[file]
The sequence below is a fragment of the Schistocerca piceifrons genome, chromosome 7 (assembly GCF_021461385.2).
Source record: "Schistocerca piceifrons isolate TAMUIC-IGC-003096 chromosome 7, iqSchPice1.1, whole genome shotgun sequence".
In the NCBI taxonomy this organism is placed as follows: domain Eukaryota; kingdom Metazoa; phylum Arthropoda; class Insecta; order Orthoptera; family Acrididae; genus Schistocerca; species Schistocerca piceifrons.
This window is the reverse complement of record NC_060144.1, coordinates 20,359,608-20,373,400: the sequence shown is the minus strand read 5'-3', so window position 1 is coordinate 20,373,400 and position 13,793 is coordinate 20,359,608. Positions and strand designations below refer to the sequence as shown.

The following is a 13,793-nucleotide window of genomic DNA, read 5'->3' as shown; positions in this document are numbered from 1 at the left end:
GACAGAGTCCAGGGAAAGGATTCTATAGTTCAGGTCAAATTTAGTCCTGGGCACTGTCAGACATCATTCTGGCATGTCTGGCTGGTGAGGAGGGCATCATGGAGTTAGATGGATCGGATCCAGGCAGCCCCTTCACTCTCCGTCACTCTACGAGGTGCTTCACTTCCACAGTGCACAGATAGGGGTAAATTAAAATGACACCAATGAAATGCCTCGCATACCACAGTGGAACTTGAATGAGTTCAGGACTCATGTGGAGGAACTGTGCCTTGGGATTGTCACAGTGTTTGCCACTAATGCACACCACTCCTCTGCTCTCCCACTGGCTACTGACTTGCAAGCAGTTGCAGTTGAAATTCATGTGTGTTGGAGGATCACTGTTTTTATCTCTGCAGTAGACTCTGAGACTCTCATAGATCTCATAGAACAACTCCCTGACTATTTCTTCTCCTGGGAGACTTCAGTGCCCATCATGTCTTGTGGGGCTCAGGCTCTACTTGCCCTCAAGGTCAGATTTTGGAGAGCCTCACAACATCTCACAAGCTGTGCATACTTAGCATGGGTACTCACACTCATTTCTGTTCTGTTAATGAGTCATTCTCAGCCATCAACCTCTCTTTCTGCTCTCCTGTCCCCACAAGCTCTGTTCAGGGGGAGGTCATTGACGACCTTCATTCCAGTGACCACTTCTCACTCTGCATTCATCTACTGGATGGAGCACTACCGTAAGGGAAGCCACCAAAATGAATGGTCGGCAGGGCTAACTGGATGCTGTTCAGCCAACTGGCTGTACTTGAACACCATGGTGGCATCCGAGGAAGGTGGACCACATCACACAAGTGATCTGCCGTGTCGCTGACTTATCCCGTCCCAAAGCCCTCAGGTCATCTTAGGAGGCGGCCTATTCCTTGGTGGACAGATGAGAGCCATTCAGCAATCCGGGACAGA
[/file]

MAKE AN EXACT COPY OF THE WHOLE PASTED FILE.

The sequence below is a fragment of the Schistocerca piceifrons genome, chromosome 7 (assembly GCF_021461385.2).
Source record: "Schistocerca piceifrons isolate TAMUIC-IGC-003096 chromosome 7, iqSchPice1.1, whole genome shotgun sequence".
In the NCBI taxonomy this organism is placed as follows: domain Eukaryota; kingdom Metazoa; phylum Arthropoda; class Insecta; order Orthoptera; family Acrididae; genus Schistocerca; species Schistocerca piceifrons.
This window is the reverse complement of record NC_060144.1, coordinates 20,359,608-20,373,400: the sequence shown is the minus strand read 5'-3', so window position 1 is coordinate 20,373,400 and position 13,793 is coordinate 20,359,608. Positions and strand designations below refer to the sequence as shown.

The following is a 13,793-nucleotide window of genomic DNA, read 5'->3' as shown; positions in this document are numbered from 1 at the left end:
GACAGAGTCCAGGGAAAGGATTCTATAGTTCAGGTCAAATTTAGTCCTGGGCACTGTCAGACATCATTCTGGCATGTCTGGCTGGTGAGGAGGGCATCATGGAGTTAGATGGATCGGATCCAGGCAGCCCCTTCACTCTCCGTCACTCTACGAGGTGCTTCACTTCCACAGTGCACAGATAGGGGTAAATTAAAATGACACCAATGAAATGCCTCGCATACCACAGTGGAACTTGAATGAGTTCAGGACTCATGTGGAGGAACTGTGCCTTGGGATTGTCACAGTGTTTGCCACTAATGCACACCACTCCTCTGCTCTCCCACTGGCTACTGACTTGCAAGCAGTTGCAGTTGAAATTCATGTGTGTTGGAGGATCACTGTTTTTATCTCTGCAGTAGACTCTGAGACTCTCATAGATCTCATAGAACAACTCCCTGACTATTTCTTCTCCTGGGAGACTTCAGTGCCCATCATGTCTTGTGGGGCTCAGGCTCTACTTGCCCTCAAGGTCAGATTTTGGAGAGCCTCACAACATCTCACAAGCTGTGCATACTTAGCATGGGTACTCACACTCATTTCTGTTCTGTTAATGAGTCATTCTCAGCCATCAACCTCTCTTTCTGCTCTCCTGTCCCCACAAGCTCTGTTCAGGGGGAGGTCATTGACGACCTTCATTCCAGTGACCACTTCTCACTCTGCATTCATCTACTGGATGGAGCACTACCGTAAGGGAAGCCACCAAAATGAATGGTCGGCAGGGCTAACTGGATGCTGTTCAGCCAACTGGCTGTACTTGAACACCATGGTGGCATCCGAGGAAGGTGGACCACATCACACAAGTGATCTGCCGTGTCGCTGACTTATCCCGTCCCAAAGCCCTCAGGTCATCTTAGGAGGCGGCCTATTCCTTGGTGGACAGATGAGAGCCATTCAGCAATCCGGGACAGA